Eric Hart Jr.: When I Think about Power
Sumptuous and tender portraits of an empowered Black queer experience.
Eric Hart Jr.’s black-and-white photo series presents more than 70 portraits focusing on the notion of power as it relates to the Black queer experience. Begun in 2019, When I Think About Power investigates and expands the contemporary reimagining of men through themed chapters. “I'm fascinated with the intersectionality and the layers of what it means to be Black in the modern day,” he has said. “From masculinity, queerness, to dress, I strive to utilize image-making in a way that displays people like myself in all of their power and all of their beauty.” Hart's approach stems from his own journey toward self-acceptance growing up in Macon, Georgia. By visually exploring the differences and similarities between himself and the men who surround him, studying the words of Black queer icons and researching the visibility of power in eras such as the Ming dynasty or ancient Egypt, Hart has created an iconography of a power that so many queer individuals seek.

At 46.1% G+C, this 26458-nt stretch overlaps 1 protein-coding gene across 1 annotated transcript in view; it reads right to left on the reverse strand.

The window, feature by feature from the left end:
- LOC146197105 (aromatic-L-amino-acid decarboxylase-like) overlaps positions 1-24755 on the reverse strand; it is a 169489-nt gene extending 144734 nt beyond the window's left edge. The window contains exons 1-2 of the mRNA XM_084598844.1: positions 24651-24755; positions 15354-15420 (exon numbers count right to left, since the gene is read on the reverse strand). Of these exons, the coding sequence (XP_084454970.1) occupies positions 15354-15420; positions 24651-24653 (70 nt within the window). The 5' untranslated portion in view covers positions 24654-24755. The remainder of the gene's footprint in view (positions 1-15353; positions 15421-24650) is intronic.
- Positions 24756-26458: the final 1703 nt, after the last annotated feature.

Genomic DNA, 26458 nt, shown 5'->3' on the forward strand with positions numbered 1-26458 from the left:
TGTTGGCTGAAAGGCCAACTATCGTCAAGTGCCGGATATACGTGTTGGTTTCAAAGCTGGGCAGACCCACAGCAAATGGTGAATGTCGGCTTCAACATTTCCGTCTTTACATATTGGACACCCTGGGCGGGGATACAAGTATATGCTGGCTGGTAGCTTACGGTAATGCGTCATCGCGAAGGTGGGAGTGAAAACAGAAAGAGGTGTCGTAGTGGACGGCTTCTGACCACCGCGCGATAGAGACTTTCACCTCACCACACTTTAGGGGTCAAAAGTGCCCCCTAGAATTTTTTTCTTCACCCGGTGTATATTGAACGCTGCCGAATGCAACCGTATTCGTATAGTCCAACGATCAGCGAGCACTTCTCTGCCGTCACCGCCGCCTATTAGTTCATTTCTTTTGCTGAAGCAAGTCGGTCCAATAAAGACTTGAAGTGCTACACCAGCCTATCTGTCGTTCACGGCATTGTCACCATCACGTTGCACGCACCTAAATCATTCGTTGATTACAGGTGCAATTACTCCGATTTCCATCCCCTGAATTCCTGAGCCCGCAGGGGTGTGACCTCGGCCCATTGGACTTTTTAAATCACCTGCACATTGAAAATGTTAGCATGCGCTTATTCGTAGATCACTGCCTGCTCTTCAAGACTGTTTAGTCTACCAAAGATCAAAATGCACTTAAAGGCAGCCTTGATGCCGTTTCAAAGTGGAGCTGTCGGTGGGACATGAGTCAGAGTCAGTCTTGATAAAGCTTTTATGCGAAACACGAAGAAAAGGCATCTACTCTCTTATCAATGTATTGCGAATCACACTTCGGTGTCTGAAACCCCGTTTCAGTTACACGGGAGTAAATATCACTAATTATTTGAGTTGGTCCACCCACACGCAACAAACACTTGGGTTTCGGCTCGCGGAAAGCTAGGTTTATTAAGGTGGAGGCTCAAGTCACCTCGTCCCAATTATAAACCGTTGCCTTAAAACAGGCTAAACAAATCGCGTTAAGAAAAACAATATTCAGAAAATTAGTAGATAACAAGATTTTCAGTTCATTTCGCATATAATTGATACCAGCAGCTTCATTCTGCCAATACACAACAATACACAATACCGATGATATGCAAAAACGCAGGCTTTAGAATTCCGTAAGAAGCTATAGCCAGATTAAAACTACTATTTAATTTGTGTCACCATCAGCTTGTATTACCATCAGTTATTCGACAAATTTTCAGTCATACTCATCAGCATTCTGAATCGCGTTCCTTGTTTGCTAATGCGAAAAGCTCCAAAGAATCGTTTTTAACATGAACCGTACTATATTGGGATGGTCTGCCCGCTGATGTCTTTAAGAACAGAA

The work of Brooklyn-based photographer Eric Hart Jr. (born 1999) has been published in Rolling Stone, the Washington Post, the New York Times and i-D magazine, and has been praised by artists such as Beyoncé and Spike Lee. Hart is a two-time Gordon Parks scholar, a 2022 Forbes 30 under 30 Art & Style choice, and in 2020 was named one of Men's Health magazine's “20-year-old mavericks changing America.”